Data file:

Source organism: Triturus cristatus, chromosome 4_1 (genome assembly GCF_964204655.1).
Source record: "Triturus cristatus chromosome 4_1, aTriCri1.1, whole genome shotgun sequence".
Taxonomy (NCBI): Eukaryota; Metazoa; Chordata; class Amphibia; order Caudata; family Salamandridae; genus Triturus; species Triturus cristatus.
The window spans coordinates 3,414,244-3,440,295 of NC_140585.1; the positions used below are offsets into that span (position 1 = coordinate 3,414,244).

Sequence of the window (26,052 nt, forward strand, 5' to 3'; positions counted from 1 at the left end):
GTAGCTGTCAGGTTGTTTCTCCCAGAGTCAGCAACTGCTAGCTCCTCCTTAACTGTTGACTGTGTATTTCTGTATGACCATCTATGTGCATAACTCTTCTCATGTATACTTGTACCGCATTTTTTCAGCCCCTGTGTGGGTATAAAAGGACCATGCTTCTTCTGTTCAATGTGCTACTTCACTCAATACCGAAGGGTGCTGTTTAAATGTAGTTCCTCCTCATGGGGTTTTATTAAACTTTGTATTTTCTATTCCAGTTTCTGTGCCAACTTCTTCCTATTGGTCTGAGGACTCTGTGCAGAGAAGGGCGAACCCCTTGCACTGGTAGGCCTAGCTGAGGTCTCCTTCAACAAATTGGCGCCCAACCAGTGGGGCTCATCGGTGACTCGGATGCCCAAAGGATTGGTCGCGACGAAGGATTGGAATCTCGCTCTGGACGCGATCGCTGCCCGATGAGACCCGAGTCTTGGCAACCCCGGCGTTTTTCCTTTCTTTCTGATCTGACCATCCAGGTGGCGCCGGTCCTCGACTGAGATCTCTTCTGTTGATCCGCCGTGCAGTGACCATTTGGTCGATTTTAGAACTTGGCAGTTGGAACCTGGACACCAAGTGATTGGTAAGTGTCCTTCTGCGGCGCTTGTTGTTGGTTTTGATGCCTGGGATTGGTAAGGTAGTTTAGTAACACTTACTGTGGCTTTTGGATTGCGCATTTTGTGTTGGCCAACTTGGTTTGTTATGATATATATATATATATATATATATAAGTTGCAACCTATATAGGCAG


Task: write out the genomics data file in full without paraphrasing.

Source organism: Triturus cristatus, chromosome 4_1 (genome assembly GCF_964204655.1).
Source record: "Triturus cristatus chromosome 4_1, aTriCri1.1, whole genome shotgun sequence".
Taxonomy (NCBI): Eukaryota; Metazoa; Chordata; class Amphibia; order Caudata; family Salamandridae; genus Triturus; species Triturus cristatus.
The window spans coordinates 3,414,244-3,440,295 of NC_140585.1; the positions used below are offsets into that span (position 1 = coordinate 3,414,244).

Sequence of the window (26,052 nt, forward strand, 5' to 3'; positions counted from 1 at the left end):
GTAGCTGTCAGGTTGTTTCTCCCAGAGTCAGCAACTGCTAGCTCCTCCTTAACTGTTGACTGTGTATTTCTGTATGACCATCTATGTGCATAACTCTTCTCATGTATACTTGTACCGCATTTTTTCAGCCCCTGTGTGGGTATAAAAGGACCATGCTTCTTCTGTTCAATGTGCTACTTCACTCAATACCGAAGGGTGCTGTTTAAATGTAGTTCCTCCTCATGGGGTTTTATTAAACTTTGTATTTTCTATTCCAGTTTCTGTGCCAACTTCTTCCTATTGGTCTGAGGACTCTGTGCAGAGAAGGGCGAACCCCTTGCACTGGTAGGCCTAGCTGAGGTCTCCTTCAACAAATTGGCGCCCAACCAGTGGGGCTCATCGGTGACTCGGATGCCCAAAGGATTGGTCGCGACGAAGGATTGGAATCTCGCTCTGGACGCGATCGCTGCCCGATGAGACCCGAGTCTTGGCAACCCCGGCGTTTTTCCTTTCTTTCTGATCTGACCATCCAGGTGGCGCCGGTCCTCGACTGAGATCTCTTCTGTTGATCCGCCGTGCAGTGACCATTTGGTCGATTTTAGAACTTGGCAGTTGGAACCTGGACACCAAGTGATTGGTAAGTGTCCTTCTGCGGCGCTTGTTGTTGGTTTTGATGCCTGGGATTGGTAAGGTAGTTTAGTAACACTTACTGTGGCTTTTGGATTGCGCATTTTGTGTTGGCCAACTTGGTTTGTTATGATATATATATATATATATATATATAAGTTGCAACCTATATAGGCAG